• Consumers
    • Trade groups
    • Regulators
    • Local and state government agencies
    • Universities

    Atlanta Fed events are typically open to these audiences. We will post event details here and on the Atlanta Fed News and Events page.

    Atlanta Fed cohosts webinar

    Financial inclusion is of central importance to countries across the globe, and fintechs offer great promise. On May 20, 2021, the Atlanta Fed's Americas Center and the Consulate of Brazil cohosted the Financial Inclusion and Open Banking webinar. Panelists explored how fintech and open banking are shaping financial services in the United States and Brazil and holding out the hope that innovative, technology-based financial institutions can offer financial services to the historically unbanked and underbanked. Watch the video.

    Economy Matters Payments Series Podcasts
    Each quarter, we will explore hot topics in payments innovation as they relate to payments inclusion, payments integrity, banking and regulation.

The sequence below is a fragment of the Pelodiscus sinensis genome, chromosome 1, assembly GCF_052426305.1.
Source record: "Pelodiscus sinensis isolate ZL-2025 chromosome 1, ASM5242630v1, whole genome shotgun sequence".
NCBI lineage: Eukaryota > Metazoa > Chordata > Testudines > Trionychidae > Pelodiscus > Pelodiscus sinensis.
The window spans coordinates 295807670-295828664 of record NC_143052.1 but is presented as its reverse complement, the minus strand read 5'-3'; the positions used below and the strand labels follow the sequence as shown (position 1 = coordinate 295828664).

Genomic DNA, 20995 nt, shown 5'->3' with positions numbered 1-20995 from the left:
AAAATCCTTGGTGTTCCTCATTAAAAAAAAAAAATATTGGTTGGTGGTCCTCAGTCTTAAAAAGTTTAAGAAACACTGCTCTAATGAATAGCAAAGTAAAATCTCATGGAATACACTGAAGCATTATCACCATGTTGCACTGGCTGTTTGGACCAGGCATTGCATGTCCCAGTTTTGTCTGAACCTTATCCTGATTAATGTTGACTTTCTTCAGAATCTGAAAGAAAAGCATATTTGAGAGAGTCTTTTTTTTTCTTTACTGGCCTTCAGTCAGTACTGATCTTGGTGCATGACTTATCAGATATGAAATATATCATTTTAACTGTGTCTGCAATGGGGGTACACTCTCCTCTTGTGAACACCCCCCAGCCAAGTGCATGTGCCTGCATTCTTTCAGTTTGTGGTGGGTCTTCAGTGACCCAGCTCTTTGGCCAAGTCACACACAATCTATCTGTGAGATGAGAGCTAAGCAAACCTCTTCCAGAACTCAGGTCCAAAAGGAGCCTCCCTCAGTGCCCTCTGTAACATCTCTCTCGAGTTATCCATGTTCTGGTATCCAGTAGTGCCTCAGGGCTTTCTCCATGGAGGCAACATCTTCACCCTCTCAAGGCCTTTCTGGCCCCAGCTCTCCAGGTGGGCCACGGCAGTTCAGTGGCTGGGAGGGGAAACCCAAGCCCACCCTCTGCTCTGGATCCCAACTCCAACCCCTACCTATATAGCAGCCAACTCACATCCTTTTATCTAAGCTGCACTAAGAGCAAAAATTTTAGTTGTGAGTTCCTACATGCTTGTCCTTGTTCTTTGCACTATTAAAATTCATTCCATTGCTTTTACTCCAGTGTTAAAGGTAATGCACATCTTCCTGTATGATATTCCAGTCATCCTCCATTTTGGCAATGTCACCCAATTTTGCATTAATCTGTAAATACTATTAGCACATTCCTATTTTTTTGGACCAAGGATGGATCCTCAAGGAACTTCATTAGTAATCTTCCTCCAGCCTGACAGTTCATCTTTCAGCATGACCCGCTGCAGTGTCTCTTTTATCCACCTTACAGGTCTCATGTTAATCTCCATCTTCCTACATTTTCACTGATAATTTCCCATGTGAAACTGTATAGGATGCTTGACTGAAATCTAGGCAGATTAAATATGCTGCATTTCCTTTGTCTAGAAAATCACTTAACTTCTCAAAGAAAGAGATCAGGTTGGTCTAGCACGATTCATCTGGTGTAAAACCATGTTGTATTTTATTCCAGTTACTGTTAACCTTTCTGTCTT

If you are interested in discussing topics on payments inclusion, please complete the form and briefly describe your request.

    We look forward to hearing from you.

    Dave Altig
    Executive Vice President and Research Director
    Research Division

    Fonda Bigbee
    Senior Credit and Risk Analyst
    Credit and Risk Management

    Nell Campbell-Drake
    Vice President
    Federal Reserve Financial Services

    Natalie Channer
    Supervision and Regulation

    Chris Colson
    Program Director
    Federal Reserve Financial Services

    Joe Davidson
    Senior Vice President
    Supervision and Regulation

    Leah Davenport
    Executive Vice President
    Corporate Engagement

    Ernie Evangelista
    Senior Knowledge Management Specialist
    Public Affairs

    Scarlett Heinbuch
    Payments Risk Expert
    Retail Payments Risk Forum

    Megan Houck
    Senior Business Analyst
    Regional Economic Information Network

    Rachel Riezman
    Manager, Project Management
    Cash Function Office

    Lali Shaffer
    Payments Risk Expert
    Retail Payments Risk Forum

    Oz Shy
    Senior Policy Adviser Economist
    Research Division

    Erien Terry
    Assistant Vice President
    Supervision and Regulation

    Brenda Thompson
    Senior IT Project Manager
    Business Technology and Security

    Larry Wall
    Research Center Executive Director
    Research Division

    Jessica Washington
    Assistant Vice President
    Retail Payments Risk Forum